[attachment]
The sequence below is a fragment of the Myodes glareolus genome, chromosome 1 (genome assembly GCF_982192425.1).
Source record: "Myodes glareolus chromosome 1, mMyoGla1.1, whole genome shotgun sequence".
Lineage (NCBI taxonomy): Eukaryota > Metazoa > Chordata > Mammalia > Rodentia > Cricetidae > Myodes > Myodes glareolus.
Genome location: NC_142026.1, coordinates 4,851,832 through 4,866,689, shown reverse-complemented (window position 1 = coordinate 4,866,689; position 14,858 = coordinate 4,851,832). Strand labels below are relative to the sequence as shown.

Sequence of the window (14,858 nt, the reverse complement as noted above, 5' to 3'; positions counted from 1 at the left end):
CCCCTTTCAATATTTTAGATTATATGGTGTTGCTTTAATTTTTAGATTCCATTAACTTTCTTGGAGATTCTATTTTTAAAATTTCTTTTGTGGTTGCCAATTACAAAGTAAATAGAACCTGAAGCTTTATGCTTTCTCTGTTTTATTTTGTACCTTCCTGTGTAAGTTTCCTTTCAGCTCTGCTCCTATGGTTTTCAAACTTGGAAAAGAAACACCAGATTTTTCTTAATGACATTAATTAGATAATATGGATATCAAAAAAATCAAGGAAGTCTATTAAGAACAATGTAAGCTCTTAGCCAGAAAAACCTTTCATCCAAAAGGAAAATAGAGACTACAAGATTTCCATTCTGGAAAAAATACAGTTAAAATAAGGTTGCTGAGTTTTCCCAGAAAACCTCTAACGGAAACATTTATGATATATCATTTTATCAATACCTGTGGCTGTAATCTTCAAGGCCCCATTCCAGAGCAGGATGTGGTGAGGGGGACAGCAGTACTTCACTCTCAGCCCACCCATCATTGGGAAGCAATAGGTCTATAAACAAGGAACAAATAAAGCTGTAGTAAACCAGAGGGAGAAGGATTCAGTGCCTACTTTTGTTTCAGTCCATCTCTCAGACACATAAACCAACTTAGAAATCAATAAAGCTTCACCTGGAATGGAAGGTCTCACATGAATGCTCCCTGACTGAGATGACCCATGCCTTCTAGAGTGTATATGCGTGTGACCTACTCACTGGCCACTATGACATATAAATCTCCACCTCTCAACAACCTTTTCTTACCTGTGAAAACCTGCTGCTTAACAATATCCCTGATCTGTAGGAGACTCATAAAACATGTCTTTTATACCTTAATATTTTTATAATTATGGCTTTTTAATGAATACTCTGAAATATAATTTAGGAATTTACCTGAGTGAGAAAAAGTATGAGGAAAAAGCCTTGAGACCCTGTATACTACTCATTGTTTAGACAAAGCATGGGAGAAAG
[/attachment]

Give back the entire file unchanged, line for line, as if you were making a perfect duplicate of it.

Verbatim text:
The sequence below is a fragment of the Myodes glareolus genome, chromosome 1 (genome assembly GCF_982192425.1).
Source record: "Myodes glareolus chromosome 1, mMyoGla1.1, whole genome shotgun sequence".
Lineage (NCBI taxonomy): Eukaryota > Metazoa > Chordata > Mammalia > Rodentia > Cricetidae > Myodes > Myodes glareolus.
Genome location: NC_142026.1, coordinates 4,851,832 through 4,866,689, shown reverse-complemented (window position 1 = coordinate 4,866,689; position 14,858 = coordinate 4,851,832). Strand labels below are relative to the sequence as shown.

Sequence of the window (14,858 nt, the reverse complement as noted above, 5' to 3'; positions counted from 1 at the left end):
CCCCTTTCAATATTTTAGATTATATGGTGTTGCTTTAATTTTTAGATTCCATTAACTTTCTTGGAGATTCTATTTTTAAAATTTCTTTTGTGGTTGCCAATTACAAAGTAAATAGAACCTGAAGCTTTATGCTTTCTCTGTTTTATTTTGTACCTTCCTGTGTAAGTTTCCTTTCAGCTCTGCTCCTATGGTTTTCAAACTTGGAAAAGAAACACCAGATTTTTCTTAATGACATTAATTAGATAATATGGATATCAAAAAAATCAAGGAAGTCTATTAAGAACAATGTAAGCTCTTAGCCAGAAAAACCTTTCATCCAAAAGGAAAATAGAGACTACAAGATTTCCATTCTGGAAAAAATACAGTTAAAATAAGGTTGCTGAGTTTTCCCAGAAAACCTCTAACGGAAACATTTATGATATATCATTTTATCAATACCTGTGGCTGTAATCTTCAAGGCCCCATTCCAGAGCAGGATGTGGTGAGGGGGACAGCAGTACTTCACTCTCAGCCCACCCATCATTGGGAAGCAATAGGTCTATAAACAAGGAACAAATAAAGCTGTAGTAAACCAGAGGGAGAAGGATTCAGTGCCTACTTTTGTTTCAGTCCATCTCTCAGACACATAAACCAACTTAGAAATCAATAAAGCTTCACCTGGAATGGAAGGTCTCACATGAATGCTCCCTGACTGAGATGACCCATGCCTTCTAGAGTGTATATGCGTGTGACCTACTCACTGGCCACTATGACATATAAATCTCCACCTCTCAACAACCTTTTCTTACCTGTGAAAACCTGCTGCTTAACAATATCCCTGATCTGTAGGAGACTCATAAAACATGTCTTTTATACCTTAATATTTTTATAATTATGGCTTTTTAATGAATACTCTGAAATATAATTTAGGAATTTACCTGAGTGAGAAAAAGTATGAGGAAAAAGCCTTGAGACCCTGTATACTACTCATTGTTTAGACAAAGCATGGGAGAAAG